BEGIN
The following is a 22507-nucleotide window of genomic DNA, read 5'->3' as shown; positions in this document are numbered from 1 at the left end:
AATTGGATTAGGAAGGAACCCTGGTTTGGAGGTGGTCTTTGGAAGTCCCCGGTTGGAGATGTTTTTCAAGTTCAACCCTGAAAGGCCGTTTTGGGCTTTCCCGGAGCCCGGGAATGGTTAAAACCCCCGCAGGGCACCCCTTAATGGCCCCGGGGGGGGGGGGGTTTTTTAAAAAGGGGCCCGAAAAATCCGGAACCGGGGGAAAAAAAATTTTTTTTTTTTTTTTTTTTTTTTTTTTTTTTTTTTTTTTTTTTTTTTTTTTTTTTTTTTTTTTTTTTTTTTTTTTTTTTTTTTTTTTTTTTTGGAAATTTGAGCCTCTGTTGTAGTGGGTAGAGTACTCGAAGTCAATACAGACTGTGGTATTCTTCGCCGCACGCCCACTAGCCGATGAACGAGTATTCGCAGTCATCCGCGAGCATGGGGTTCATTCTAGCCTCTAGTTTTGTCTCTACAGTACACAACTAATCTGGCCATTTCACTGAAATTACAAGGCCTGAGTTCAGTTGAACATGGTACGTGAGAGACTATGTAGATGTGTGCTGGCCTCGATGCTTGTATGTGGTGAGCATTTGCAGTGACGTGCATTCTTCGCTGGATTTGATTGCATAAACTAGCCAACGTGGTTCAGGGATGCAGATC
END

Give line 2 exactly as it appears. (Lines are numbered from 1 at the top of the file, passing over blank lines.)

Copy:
AATTGGATTAGGAAGGAACCCTGGTTTGGAGGTGGTCTTTGGAAGTCCCCGGTTGGAGATGTTTTTCAAGTTCAACCCTGAAAGGCCGTTTTGGGCTTTCCCGGAGCCCGGGAATGGTTAAAACCCCCGCAGGGCACCCCTTAATGGCCCCGGGGGGGGGGGGGTTTTTTAAAAAGGGGCCCGAAAAATCCGGAACCGGGGGAAAAAAAATTTTTTTTTTTTTTTTTTTTTTTTTTTTTTTTTTTTTTTTTTTTTTTTTTTTTTTTTTTTTTTTTTTTTTTTTTTTTTTTTTTTTTTTTTTTTGGAAATTTGAGCCTCTGTTGTAGTGGGTAGAGTACTCGAAGTCAATACAGACTGTGGTATTCTTCGCCGCACGCCCACTAGCCGATGAACGAGTATTCGCAGTCATCCGCGAGCATGGGGTTCATTCTAGCCTCTAGTTTTGTCTCTACAGTACACAACTAATCTGGCCATTTCACTGAAATTACAAGGCCTGAGTTCAGTTGAACATGGTACGTGAGAGACTATGTAGATGTGTGCTGGCCTCGATGCTTGTATGTGGTGAGCATTTGCAGTGACGTGCATTCTTCGCTGGATTTGATTGCATAAACTAGCCAACGTGGTTCAGGGATGCAGATC